~ Punya Reviews
Matilda Chapple is penniless, orphaned, and dependent on her uncle’s meager charity—but she’s found a way to escape: she’ll write her way to financial freedom.
When Mattie pens a series of titillating short stories, she starts earning money . . . and notoriety. Her secret is safe—until Waterloo veteran, Edward Kane, agrees to uncover the anonymous author's identity.
Can Mattie conceal the secret of her scandalous writings, or will Edward discover that the virginal spinster and the risqué authoress are one and the same person?
A Regency romance with a battle-scarred hero, an enterprising heroine, a gothic backdrop, and some of the worst food in England.
**The Spinster's Secret is the second book in the Midnight Quill Trio, but may be read as a standalone.**
Q & A with the author
How would you describe this book?
Good question! Um . . . a gothic Regency romance with underlying humor?
By gothic, I mean that the setting is gothic: an isolated and gloomy manor with dark, drafty corridors and a miserly uncle. There are nightly readings of ‘improving texts’ and some truly awful food!
Your hero and heroine are a little unusual. Tell us a bit about them.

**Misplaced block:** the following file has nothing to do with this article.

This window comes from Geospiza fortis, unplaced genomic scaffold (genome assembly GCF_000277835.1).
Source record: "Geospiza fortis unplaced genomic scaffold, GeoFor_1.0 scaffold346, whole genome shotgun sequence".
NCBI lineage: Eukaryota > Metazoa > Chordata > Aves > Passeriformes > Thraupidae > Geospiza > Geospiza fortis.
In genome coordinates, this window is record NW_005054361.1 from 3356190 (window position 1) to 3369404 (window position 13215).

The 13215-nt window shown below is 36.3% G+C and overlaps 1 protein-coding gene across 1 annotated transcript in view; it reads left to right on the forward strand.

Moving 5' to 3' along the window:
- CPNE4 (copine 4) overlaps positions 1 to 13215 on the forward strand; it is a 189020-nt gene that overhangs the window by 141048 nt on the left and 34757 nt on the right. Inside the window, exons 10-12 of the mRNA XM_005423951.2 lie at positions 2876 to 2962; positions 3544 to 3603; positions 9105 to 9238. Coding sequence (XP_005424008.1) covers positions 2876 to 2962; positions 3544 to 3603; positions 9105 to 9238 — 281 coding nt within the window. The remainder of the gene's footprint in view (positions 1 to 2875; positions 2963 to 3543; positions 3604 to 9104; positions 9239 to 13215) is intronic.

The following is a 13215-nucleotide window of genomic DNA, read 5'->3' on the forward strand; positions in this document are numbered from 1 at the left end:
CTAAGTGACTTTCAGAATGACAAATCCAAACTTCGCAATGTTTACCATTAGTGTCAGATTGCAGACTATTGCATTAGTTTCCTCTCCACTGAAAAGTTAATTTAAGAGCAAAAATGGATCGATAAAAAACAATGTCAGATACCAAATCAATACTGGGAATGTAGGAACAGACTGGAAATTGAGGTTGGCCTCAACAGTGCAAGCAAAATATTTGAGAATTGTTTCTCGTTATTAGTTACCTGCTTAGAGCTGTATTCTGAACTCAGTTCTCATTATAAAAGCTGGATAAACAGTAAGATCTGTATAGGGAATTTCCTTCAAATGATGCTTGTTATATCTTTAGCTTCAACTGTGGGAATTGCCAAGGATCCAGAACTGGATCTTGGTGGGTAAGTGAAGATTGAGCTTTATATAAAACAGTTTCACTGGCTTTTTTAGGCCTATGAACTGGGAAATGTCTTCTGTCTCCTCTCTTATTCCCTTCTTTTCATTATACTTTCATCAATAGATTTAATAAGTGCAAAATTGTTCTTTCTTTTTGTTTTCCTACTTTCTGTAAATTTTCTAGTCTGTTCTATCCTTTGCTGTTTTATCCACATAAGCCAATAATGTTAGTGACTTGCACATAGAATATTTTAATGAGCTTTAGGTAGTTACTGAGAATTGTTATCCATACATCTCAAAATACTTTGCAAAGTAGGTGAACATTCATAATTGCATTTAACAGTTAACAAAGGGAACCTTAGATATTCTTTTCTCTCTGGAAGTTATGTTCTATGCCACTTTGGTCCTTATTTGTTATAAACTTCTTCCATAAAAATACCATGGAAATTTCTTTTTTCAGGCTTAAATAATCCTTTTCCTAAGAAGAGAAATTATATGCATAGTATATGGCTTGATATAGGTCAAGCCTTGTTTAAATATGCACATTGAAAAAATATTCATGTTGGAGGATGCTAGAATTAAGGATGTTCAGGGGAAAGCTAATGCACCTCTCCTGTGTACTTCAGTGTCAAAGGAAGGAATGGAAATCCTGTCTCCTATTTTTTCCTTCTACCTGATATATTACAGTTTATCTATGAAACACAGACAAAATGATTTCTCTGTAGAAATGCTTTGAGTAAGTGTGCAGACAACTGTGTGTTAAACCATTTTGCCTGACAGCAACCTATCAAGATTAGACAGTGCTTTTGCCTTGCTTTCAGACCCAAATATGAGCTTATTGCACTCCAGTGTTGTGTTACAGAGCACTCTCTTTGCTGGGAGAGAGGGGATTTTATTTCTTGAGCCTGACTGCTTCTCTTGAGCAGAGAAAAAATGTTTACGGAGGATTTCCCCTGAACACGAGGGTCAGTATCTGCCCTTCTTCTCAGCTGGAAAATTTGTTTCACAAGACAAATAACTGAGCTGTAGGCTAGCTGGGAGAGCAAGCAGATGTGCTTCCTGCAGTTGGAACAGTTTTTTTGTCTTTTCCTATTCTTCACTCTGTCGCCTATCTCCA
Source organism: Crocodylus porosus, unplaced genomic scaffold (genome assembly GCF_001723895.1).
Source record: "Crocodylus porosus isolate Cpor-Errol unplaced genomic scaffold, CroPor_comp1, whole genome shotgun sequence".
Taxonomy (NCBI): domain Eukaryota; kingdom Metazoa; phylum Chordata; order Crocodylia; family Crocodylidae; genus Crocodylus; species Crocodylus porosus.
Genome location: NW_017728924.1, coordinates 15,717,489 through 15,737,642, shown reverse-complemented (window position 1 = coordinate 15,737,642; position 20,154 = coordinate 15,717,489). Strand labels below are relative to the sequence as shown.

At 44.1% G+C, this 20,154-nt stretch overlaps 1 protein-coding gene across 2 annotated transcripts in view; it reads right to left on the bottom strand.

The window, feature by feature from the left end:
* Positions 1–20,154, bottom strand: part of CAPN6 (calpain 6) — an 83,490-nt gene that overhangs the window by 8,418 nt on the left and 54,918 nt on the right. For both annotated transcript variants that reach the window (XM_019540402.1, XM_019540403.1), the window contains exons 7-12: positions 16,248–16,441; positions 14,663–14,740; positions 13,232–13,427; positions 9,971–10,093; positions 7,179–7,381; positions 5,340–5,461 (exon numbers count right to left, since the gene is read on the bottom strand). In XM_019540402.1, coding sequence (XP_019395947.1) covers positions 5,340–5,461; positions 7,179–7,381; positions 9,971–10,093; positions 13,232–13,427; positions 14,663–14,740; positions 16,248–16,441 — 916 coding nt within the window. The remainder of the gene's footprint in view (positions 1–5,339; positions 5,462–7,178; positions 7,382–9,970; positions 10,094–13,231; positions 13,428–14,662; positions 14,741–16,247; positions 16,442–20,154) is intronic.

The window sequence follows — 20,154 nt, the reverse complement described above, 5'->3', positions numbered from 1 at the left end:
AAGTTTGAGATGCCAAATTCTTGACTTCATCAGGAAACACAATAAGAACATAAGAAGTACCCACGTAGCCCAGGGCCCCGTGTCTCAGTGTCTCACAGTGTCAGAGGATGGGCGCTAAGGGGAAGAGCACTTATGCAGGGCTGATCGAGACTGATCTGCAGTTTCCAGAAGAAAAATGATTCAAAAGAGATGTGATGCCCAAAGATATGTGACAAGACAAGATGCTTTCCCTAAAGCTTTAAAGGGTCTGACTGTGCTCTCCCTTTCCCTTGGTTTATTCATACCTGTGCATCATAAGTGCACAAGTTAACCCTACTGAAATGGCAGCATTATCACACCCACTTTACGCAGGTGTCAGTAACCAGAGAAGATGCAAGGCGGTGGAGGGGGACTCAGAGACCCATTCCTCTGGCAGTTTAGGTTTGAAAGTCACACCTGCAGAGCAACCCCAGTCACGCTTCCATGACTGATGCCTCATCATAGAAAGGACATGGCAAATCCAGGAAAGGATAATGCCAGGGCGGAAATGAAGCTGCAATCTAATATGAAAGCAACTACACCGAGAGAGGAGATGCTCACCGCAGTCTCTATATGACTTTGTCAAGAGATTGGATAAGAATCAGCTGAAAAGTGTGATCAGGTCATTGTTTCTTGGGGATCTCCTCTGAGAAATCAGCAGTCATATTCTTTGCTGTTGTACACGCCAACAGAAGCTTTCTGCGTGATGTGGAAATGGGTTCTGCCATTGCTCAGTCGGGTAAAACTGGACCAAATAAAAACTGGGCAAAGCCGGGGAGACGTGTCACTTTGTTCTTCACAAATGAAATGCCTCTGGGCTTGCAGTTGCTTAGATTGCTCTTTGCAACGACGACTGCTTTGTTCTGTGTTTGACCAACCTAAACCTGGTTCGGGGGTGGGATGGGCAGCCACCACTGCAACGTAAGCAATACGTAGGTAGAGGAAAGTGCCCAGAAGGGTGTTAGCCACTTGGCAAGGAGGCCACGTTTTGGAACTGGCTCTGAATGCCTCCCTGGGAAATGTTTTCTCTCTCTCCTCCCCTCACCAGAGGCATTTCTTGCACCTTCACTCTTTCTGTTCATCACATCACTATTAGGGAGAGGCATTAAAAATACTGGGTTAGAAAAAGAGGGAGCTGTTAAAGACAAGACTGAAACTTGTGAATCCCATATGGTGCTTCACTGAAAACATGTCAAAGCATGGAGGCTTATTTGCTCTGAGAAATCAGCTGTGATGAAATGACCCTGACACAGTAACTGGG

The heroine, Mattie, is six foot tall—which is a little taller than your average heroine! Edward, the hero, is even taller, and badly scarred from injuries he received at Waterloo. And when I say badly scarred, I mean really badly scarred.
Did you do a lot of research for this book?
I read two ‘titillating’ novels of the era, Fanny Hill and The Lustful Turk, which were quite ludicrous. The stories Mattie writes are just as silly!
How would you describe your writing?
Several reviewers have likened my writing to Georgette Heyer, which is the hugest compliment ever. I adore Georgette Heyer! She’s why I write historical romance, and I reread her books over and over. (If you’ve not read The Grand Sophy, please do so!) I’ve also had readers compare my writing to Courtney Milan and Mary Balogh, which are also massive compliments.
Who would like this book?
This book would appeal to readers who like the historical backdrop and understated humor of Georgette Heyer and Jane Austen, the dark and sensual ‘noir’ feel of Anna Campbell, and the emotion of Mary Balogh or Courtney Milan.